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History of the Belt Buckle in Ultrarunning

What do belt buckles have to do with ultrarunning? The history of the belt buckle as a reward for completing a 100-miler stems from the horse world.

Jen Sotolongo

June 18th, 2024

8 min read


Running a 100-mile ultramarathon tests athletes both physically and mentally in ways few other pursuits can match. The reward at the end, aside from the accomplishment of putting the mind and body through hours of grueling stress to complete a seemingly insurmountable feat, is the coveted belt buckle. The iconic belt buckle represents not just a finish line crossed, but each also tells the unique story of struggle, self-discovery, and resilience.

Early Belt Rewards for Ultrarunning

But what do belt buckles have to do with ultrarunning?

The history of the belt buckle as a reward for completing a 100-miler stems from the horse world. However, the first buckle to be awarded to the top finishers in an ultramarathon was by Ted Corbitt in 1958. Known as the “father of American ultrarunning,” Corbitt put on a 30-mile race in McCombs Dam Park in the Bronx. 

Even before Corbitt awarded the belt buckle in his race, belts were awarded as far back as 1877. In his 16-part blog series and podcast, ultrarunning historian Davy Crockett stated that Sir John Dugdale Astley, a member of Parliament and elite sprinter, introduced the first known belt as a trophy in ultrarunning. Borrowing the idea from his passion for both boxing and horses, William Gale received the first belt after completing 4,000 quarter miles in 4,000 consecutive periods of 10 minutes over 28 days. 

On March 18, 1878, Astley held the “The Great Six Days’ Tournament,” where the winner would receive a belt valued at £100 pounds. Each participant was allowed one crew member to hand them food and refreshments at designated times during the race.

Defending pedestrianism world champion, Daniel O’Leary won the race after completing 520 ¼ miles in 138 hours, 48 minutes.

From Endurance Horseback Riding to Modern Day 100-Mile Ultras

Jumping ahead to 1955, businessman and outdoorsman, Wendell Robie wanted to prove that a horseback rider could complete 100 miles within 24 hours. Endurance rides had been happening since the early 1800s, but the Western States Trail Ride was the first to set the stage for a 100-mile ride that could take place over 24 hours. 

The route was an historic trail used by miners during the 1800s between Lake Tahoe and Auburn, California. The inaugural ride took place on August 7, 1955 and sterling silver belt buckles were awarded to finishers who came in under 24 hours.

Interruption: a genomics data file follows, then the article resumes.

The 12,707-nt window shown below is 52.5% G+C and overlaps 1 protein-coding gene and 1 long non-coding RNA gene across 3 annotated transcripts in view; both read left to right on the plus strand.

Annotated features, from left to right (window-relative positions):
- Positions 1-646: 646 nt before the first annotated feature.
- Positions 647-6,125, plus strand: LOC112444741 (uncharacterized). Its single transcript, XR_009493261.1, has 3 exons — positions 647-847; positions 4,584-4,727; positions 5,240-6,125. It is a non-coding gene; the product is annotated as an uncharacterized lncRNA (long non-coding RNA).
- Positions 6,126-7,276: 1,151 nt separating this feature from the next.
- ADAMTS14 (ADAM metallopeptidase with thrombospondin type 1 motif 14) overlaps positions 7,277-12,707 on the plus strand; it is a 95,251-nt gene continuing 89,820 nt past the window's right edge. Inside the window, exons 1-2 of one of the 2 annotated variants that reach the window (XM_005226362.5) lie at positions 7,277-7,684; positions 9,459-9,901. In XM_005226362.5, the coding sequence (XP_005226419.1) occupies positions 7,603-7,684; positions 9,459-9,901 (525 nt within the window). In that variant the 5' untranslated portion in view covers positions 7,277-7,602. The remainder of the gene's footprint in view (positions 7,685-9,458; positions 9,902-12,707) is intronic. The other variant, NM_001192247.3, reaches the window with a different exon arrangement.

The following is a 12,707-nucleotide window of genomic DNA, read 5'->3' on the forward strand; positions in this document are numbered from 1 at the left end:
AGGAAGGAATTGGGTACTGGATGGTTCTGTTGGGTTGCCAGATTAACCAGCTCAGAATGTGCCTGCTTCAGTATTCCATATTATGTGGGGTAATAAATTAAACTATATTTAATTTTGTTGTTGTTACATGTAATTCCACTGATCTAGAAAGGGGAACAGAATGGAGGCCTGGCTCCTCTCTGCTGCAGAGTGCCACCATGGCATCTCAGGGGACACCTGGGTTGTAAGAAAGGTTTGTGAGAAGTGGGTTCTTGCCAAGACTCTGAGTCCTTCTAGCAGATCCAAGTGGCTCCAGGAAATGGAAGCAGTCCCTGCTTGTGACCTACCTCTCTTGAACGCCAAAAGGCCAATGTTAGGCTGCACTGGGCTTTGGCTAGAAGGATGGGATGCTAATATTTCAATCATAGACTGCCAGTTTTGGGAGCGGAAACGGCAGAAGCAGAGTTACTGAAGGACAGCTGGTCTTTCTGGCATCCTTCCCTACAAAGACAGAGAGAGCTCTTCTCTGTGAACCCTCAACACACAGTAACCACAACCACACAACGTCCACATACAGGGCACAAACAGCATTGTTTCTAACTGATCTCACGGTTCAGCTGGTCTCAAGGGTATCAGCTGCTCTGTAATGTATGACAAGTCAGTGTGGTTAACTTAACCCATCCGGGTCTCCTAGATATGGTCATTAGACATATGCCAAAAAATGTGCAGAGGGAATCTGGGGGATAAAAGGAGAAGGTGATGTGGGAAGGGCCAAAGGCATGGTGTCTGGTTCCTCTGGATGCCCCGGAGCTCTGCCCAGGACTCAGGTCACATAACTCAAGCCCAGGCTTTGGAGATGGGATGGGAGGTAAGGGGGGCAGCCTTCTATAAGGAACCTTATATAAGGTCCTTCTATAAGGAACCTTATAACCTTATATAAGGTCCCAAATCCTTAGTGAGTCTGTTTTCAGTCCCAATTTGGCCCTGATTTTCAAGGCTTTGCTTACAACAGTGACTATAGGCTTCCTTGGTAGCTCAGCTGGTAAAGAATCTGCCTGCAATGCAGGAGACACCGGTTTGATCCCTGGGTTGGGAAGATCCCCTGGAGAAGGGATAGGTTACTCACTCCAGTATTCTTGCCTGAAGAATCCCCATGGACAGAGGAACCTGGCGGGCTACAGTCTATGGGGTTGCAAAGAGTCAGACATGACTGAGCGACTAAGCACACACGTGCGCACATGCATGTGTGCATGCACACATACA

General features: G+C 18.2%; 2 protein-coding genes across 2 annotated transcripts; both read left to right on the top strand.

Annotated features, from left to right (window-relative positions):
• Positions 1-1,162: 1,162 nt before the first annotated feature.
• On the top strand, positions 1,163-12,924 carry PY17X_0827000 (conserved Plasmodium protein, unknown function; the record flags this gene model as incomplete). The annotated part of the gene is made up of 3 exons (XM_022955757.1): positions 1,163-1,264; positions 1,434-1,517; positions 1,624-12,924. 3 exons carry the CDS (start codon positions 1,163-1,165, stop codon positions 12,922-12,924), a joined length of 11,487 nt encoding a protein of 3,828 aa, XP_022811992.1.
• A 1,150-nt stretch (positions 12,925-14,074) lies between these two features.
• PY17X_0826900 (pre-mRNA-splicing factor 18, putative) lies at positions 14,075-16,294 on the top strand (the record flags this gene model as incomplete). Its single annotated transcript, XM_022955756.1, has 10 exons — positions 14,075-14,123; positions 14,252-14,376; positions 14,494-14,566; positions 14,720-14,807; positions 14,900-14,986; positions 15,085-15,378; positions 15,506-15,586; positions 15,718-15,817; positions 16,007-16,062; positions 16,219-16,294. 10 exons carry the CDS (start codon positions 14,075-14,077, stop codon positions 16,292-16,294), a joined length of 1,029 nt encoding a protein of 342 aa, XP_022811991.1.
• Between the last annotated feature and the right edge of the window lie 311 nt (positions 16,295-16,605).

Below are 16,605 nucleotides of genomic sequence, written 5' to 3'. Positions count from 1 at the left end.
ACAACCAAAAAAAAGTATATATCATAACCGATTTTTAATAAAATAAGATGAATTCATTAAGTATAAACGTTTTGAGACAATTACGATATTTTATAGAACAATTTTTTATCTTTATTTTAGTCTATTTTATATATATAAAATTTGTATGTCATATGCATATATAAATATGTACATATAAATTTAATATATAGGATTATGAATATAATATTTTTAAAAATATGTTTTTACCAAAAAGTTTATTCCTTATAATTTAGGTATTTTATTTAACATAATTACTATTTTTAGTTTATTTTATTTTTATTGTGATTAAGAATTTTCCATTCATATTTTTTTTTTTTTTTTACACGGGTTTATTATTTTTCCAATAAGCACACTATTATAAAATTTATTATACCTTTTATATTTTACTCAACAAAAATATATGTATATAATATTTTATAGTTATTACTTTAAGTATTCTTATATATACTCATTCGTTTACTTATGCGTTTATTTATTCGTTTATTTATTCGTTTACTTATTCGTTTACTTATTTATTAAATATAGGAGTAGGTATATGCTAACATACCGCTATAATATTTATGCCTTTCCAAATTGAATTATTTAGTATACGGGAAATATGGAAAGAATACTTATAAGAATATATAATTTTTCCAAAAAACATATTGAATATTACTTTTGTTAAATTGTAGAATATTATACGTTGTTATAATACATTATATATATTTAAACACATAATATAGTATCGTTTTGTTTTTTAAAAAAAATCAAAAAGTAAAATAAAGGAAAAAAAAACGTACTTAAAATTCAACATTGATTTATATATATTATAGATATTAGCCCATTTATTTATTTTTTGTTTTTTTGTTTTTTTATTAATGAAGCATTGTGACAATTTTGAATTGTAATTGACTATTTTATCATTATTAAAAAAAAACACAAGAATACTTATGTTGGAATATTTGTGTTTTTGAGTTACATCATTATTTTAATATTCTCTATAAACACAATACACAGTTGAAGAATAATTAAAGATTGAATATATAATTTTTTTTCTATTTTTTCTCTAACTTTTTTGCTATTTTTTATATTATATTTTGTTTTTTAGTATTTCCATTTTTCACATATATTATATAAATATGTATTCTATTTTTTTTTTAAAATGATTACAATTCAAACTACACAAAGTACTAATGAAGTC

In 1972, a group of soldiers from Fort Riley Kansas wanted to test their endurance in the Western States Trail Ride. Of the 20 that started the race, seven completed the course in over 40 hours. To commemorate their accomplishment, the soldiers received a trophy and other awards at the banquet that evening, but no belt buckle.

Javelina Jundred Belt Buckle
Javelina Jundred sub-24 hour buckle.

The first belt buckle awarded during a 100-mile race was in 1974 to Gordy Ainsleigh who wanted to see if he could complete the Western State Trail Ride in 24 hours.

Ainsleigh had completed the ride several times prior, often running ahead of his horse. Inspired by the soldiers and determined to prove that someone could complete 100 miles in 24 hours on foot, Ainsleigh decided to run the Western States Trail Ride. Already an endurance runner, who had run the Castle Rock 50-mile ride and won the 42-mile Ride & Ties, a leapfrog-style race with a team of two people and one horse, Ainsleigh finished in 23:42, earning a belt buckle.

In 1977, Robie decided to add a 100-mile run to the event, calling the inaugural event the Western States National One Day Run. Runners who finished under 24 hours would receive a belt buckle.

The following year, the run moved to a month before the ride, after participants expressed concerns about sharing the trail, particularly on single-track sections. From that point, the race became known as the Western States 100-Mile Endurance Run (WSER).

Western States Inspires other Endurance Horse Rides to add Running

Ultrarunner with belt buckle
Prospect Park Track Club 50 Miler buckle and UltraSignup Ambassador Etan Levavi.

Soon after, other endurance horse races, including the Old Dominion 100 and Vermont 100 began opening the course to runners, also awarding belt buckles to finishers.